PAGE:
Subject: What kind of (caterpillar)?
Location: Hong Kong
May 22, 2016 7:24 am
We saw this in Hong Kong on 22 May 2016 in the woodland area by a reservoir. It looked like a caterpillar to us but we could not be sure with the strange patterned head and ‘horns’. Any insight as to what bug this may be and if it is poisonous would be very much appreciated!
Signature: Tai Tam

Lappet Moth Caterpillar

Lappet Moth Caterpillar

Dear Tai Tam,
This is a Lappet Moth Caterpillar in the family Lasiocampidae.  We found some matching images from China of Caterpillars in the genus
Trabala on FlickR.  Here is another FlickR image.  Some Lappet Moth Caterpillars have urticating or stinging hairs that can cause a skin reaction in sensitive people.

 

What's That Bug? does not endorse extermination

Subject: Friend found a bug
Location: North carolina
May 21, 2016 8:56 pm
Spring time north Carolina friend got bit, she said it burned for a few minutes but now has gone away
Signature: James A Jendrusik

Corsair Nymph

Corsair Nymph

Dear James,
This is an immature Assassin Bug, and we believe it is one of the Corsairs in the subfamily Peiratinae based on this BugGuide image of
Sirthenea carinata, this BugGuide image of a nymph in the genus Rasahus, and most especially, this BugGuide image of Rasahus biguttatus, a species that according to BugGuide is called the Orange Spotted Assassin Bug and which is:  “Ground-loving, frequently found under rocks. Comes to lights.”

Subject: 5-lined Skink
Location: Tampa, Florida
May 21, 2016 9:01 pm
I saw this interesting little guy in my backyard In August a few years back. I used google and came up with an identity of: Eumeces inexpectatus, the Southeastern five-lined skink.
I hope that’s right. It didn’t mind me holding it at all, but was probably happy to go its own way after I bugged it for pictures.
Signature: Shell

Southeastern Five Lined Skink

Southeastern Five Lined Skink

Dear Shell,
With its blue tail, this Southeastern Five Lined Skink is sure a pretty lizard.  We don’t have many reptiles represented on our site, so your submission is a very welcomed addition.  According to the Savannah River Ecology Laboratory:  “Young have a bright blue tail while adult males’ stripes may fade and a reddish or orange coloration may develop on the head.”  It seems your individual may be a male nearing maturity.  The site also states:  “Southeastern five-lined skinks may be found on the ground or in trees, but are generally less arboreal (tree dwelling) than broadhead skinks. Although sometimes seen in the open, these lizards are most often found beneath logs or under tree bark. When pursued, these lizards generally run for the nearest tree or log and can be quite difficult to capture. Like many other lizards, southeastern five-lined skinks will break off their tails when restrained, distracting the predator and allowing the lizard to escape.”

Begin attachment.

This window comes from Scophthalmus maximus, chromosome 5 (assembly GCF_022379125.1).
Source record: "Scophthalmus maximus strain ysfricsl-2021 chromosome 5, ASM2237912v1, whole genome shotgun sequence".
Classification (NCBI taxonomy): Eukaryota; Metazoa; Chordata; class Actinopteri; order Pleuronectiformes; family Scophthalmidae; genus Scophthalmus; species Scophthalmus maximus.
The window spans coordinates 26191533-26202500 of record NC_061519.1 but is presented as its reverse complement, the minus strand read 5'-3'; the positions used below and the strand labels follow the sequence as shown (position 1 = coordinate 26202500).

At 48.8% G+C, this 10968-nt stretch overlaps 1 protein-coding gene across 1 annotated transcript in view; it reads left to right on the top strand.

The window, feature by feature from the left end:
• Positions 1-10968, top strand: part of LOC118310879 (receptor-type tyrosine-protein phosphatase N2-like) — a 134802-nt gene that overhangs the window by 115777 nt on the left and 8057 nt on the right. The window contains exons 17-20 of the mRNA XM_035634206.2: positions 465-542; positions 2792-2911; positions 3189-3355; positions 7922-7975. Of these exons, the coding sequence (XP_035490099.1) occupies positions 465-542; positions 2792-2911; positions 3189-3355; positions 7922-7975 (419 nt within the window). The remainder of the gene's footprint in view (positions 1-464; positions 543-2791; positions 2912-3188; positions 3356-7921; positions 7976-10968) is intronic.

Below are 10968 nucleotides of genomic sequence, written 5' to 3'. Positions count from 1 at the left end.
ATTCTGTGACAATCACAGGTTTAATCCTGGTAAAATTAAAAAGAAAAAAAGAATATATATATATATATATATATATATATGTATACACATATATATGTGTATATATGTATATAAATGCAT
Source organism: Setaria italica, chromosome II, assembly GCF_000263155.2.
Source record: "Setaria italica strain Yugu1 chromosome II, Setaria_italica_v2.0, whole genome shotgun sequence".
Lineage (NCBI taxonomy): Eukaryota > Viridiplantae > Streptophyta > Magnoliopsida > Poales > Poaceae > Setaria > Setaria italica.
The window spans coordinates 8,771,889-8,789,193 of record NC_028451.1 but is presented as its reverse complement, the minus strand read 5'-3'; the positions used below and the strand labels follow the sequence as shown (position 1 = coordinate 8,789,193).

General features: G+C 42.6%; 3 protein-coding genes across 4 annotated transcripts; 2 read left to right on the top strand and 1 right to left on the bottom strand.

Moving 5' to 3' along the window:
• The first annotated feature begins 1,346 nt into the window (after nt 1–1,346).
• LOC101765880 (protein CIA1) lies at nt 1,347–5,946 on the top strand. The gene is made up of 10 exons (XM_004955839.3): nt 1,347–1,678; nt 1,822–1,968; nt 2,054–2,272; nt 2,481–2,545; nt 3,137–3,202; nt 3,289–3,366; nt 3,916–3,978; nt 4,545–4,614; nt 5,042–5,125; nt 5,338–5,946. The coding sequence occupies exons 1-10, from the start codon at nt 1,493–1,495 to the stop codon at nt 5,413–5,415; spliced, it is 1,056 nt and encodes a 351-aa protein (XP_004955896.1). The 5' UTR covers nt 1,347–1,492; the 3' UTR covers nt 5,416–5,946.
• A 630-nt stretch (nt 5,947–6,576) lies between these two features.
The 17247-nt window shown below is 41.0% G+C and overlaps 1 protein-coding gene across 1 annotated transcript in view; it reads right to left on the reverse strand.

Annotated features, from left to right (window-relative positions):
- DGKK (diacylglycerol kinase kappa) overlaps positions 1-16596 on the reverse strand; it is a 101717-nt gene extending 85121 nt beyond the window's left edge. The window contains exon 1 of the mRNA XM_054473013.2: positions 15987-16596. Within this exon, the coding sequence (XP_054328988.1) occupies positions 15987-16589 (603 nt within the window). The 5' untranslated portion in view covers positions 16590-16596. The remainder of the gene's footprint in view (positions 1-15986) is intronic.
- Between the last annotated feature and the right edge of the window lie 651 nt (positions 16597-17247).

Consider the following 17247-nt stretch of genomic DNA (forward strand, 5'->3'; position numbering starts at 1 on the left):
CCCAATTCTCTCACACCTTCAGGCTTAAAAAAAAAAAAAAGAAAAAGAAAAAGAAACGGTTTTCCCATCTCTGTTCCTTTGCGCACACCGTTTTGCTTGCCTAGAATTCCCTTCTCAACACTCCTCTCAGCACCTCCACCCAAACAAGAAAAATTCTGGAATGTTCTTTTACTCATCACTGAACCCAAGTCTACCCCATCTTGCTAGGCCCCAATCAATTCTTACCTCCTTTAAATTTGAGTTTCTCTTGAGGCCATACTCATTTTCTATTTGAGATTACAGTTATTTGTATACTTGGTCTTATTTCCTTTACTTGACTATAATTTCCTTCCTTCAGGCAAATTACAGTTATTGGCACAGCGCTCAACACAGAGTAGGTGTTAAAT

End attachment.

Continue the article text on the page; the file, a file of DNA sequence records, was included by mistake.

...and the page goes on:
What's That Bug? does not endorse extermination

Subject: Insect???
Location: South west England
May 22, 2016 5:57 am
Do you please know what insect it is. Looks kinda like a moth. I found it in south west England in spring in my garden. It has 2 sets of wings underneath the shell bit. And weird antenna and a pointy tail. Thanks
Signature: I don’t know what this means but I have to fill it in anyway

Cockchafer

Cockchafer

The signature line on our standardized form is a place for the submitter to include either their real name or some pseudonym, like “Perplexed in England” as a signature to the submission.  This is a Cockchafer or Billy Witch, Melolontha melolontha, a native Scarab Beetle that generally appears in the spring.  Thought to be on the decline in England for years, populations seem to once again be on the rise.

Subject: unknown Beetle in Mexico
Location: Lake Chapala, Mexico
May 21, 2016 9:43 pm
This past year I moved from Albuquerque NM to the area just south of Guadalajara, Mexico so everything here is new to me. Right now the Mexican “Rain-Birds,” a Mexican version of the cicada are singing loudly in search of mates.
On a different subject though, I keep seeing these beetles on the side of the house. They seem remarkably placid, never moving around, sometimes staying in the same place for 3 days. They are beautifully ornamented.
I don’t see them eat anything (nor are they pursued). They don’t seem to be looking for mates. They have been around since early April.
Signature: Ken

Ironclad Beetle

Ironclad Beetle

Dear Ken,
This distinctive beetle is an Ironclad Beetle,
Zopherus nodulosus, and it is a species well represented in our archives because the species is also found in Texas.  According to BugGuide, the range is:  “s. TX to Mexico.”

Subject: Tiny Robber Fly?
Location: Andover, NJ
May 21, 2016 2:17 pm
I found several of these small (1/3 to 1/2 inch) flies which look like some sort of robber fly. I’ve just never seen a robber fly this small, so wondering if it is something else entirely. I’m in the far northern corner of NJ in a wooded area. These were found just at the edge of a shrubby area near the woods.
Any help you can give me will be much appreciated!
Signature: Deborah Bifulco

Male March Fly

Male March Fly

Dear Deborah,
This is not a Robber Fly.  It is a March Fly in the family Bibionidae, and it can be identified as a male because of its large eyes.  The eyes of the females are much smaller as you can see in this image of a pair of mating March Flies.  We believe your individual may be
Bibio albipennis based on this BugGuide image.

Male March Fly

Male March Fly